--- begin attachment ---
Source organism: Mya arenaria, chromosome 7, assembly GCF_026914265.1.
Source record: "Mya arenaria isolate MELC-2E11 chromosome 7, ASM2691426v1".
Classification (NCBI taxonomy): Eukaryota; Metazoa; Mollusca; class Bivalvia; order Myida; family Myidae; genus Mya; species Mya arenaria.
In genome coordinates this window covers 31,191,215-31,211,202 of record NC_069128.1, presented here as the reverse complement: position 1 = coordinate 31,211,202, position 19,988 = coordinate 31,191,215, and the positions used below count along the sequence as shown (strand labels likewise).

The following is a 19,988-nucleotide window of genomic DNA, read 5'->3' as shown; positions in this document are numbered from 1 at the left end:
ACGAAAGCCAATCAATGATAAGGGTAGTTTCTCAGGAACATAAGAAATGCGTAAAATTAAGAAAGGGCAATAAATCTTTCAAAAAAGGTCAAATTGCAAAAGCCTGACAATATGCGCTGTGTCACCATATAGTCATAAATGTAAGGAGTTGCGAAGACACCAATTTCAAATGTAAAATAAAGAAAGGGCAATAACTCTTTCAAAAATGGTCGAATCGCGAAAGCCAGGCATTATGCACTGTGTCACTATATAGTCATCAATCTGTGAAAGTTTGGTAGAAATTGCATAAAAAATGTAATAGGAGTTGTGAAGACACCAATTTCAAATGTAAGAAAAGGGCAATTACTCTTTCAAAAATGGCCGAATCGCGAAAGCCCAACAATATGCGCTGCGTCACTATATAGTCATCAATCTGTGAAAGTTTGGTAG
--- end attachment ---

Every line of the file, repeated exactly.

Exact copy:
Source organism: Mya arenaria, chromosome 7, assembly GCF_026914265.1.
Source record: "Mya arenaria isolate MELC-2E11 chromosome 7, ASM2691426v1".
Classification (NCBI taxonomy): Eukaryota; Metazoa; Mollusca; class Bivalvia; order Myida; family Myidae; genus Mya; species Mya arenaria.
In genome coordinates this window covers 31,191,215-31,211,202 of record NC_069128.1, presented here as the reverse complement: position 1 = coordinate 31,211,202, position 19,988 = coordinate 31,191,215, and the positions used below count along the sequence as shown (strand labels likewise).

The following is a 19,988-nucleotide window of genomic DNA, read 5'->3' as shown; positions in this document are numbered from 1 at the left end:
ACGAAAGCCAATCAATGATAAGGGTAGTTTCTCAGGAACATAAGAAATGCGTAAAATTAAGAAAGGGCAATAAATCTTTCAAAAAAGGTCAAATTGCAAAAGCCTGACAATATGCGCTGTGTCACCATATAGTCATAAATGTAAGGAGTTGCGAAGACACCAATTTCAAATGTAAAATAAAGAAAGGGCAATAACTCTTTCAAAAATGGTCGAATCGCGAAAGCCAGGCATTATGCACTGTGTCACTATATAGTCATCAATCTGTGAAAGTTTGGTAGAAATTGCATAAAAAATGTAATAGGAGTTGTGAAGACACCAATTTCAAATGTAAGAAAAGGGCAATTACTCTTTCAAAAATGGCCGAATCGCGAAAGCCCAACAATATGCGCTGCGTCACTATATAGTCATCAATCTGTGAAAGTTTGGTAG